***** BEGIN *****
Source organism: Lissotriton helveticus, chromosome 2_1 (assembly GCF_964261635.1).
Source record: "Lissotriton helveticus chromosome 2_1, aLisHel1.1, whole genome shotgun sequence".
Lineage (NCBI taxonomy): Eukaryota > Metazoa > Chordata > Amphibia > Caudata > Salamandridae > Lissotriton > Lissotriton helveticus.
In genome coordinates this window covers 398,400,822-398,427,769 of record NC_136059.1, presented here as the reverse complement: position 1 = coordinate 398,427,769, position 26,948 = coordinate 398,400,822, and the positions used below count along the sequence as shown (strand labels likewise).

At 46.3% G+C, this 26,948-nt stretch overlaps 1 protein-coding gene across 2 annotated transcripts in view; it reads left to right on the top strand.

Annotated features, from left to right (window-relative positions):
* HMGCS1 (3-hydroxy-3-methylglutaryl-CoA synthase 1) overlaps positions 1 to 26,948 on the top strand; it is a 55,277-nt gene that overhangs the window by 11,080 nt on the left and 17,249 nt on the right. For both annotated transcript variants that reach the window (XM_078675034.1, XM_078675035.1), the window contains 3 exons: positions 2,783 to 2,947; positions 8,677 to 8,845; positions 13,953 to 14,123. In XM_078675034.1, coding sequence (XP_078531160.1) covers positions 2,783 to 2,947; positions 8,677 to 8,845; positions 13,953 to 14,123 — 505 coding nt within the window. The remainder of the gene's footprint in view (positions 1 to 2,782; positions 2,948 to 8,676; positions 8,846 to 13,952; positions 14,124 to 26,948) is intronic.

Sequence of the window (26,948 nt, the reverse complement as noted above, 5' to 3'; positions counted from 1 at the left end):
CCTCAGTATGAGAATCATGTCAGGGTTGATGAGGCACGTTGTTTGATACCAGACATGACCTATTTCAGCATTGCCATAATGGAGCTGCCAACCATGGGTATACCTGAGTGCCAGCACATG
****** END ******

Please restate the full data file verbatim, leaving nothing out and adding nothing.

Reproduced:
Source organism: Lissotriton helveticus, chromosome 2_1 (assembly GCF_964261635.1).
Source record: "Lissotriton helveticus chromosome 2_1, aLisHel1.1, whole genome shotgun sequence".
Lineage (NCBI taxonomy): Eukaryota > Metazoa > Chordata > Amphibia > Caudata > Salamandridae > Lissotriton > Lissotriton helveticus.
In genome coordinates this window covers 398,400,822-398,427,769 of record NC_136059.1, presented here as the reverse complement: position 1 = coordinate 398,427,769, position 26,948 = coordinate 398,400,822, and the positions used below count along the sequence as shown (strand labels likewise).

At 46.3% G+C, this 26,948-nt stretch overlaps 1 protein-coding gene across 2 annotated transcripts in view; it reads left to right on the top strand.

Annotated features, from left to right (window-relative positions):
* HMGCS1 (3-hydroxy-3-methylglutaryl-CoA synthase 1) overlaps positions 1 to 26,948 on the top strand; it is a 55,277-nt gene that overhangs the window by 11,080 nt on the left and 17,249 nt on the right. For both annotated transcript variants that reach the window (XM_078675034.1, XM_078675035.1), the window contains 3 exons: positions 2,783 to 2,947; positions 8,677 to 8,845; positions 13,953 to 14,123. In XM_078675034.1, coding sequence (XP_078531160.1) covers positions 2,783 to 2,947; positions 8,677 to 8,845; positions 13,953 to 14,123 — 505 coding nt within the window. The remainder of the gene's footprint in view (positions 1 to 2,782; positions 2,948 to 8,676; positions 8,846 to 13,952; positions 14,124 to 26,948) is intronic.

Sequence of the window (26,948 nt, the reverse complement as noted above, 5' to 3'; positions counted from 1 at the left end):
CCTCAGTATGAGAATCATGTCAGGGTTGATGAGGCACGTTGTTTGATACCAGACATGACCTATTTCAGCATTGCCATAATGGAGCTGCCAACCATGGGTATACCTGAGTGCCAGCACATG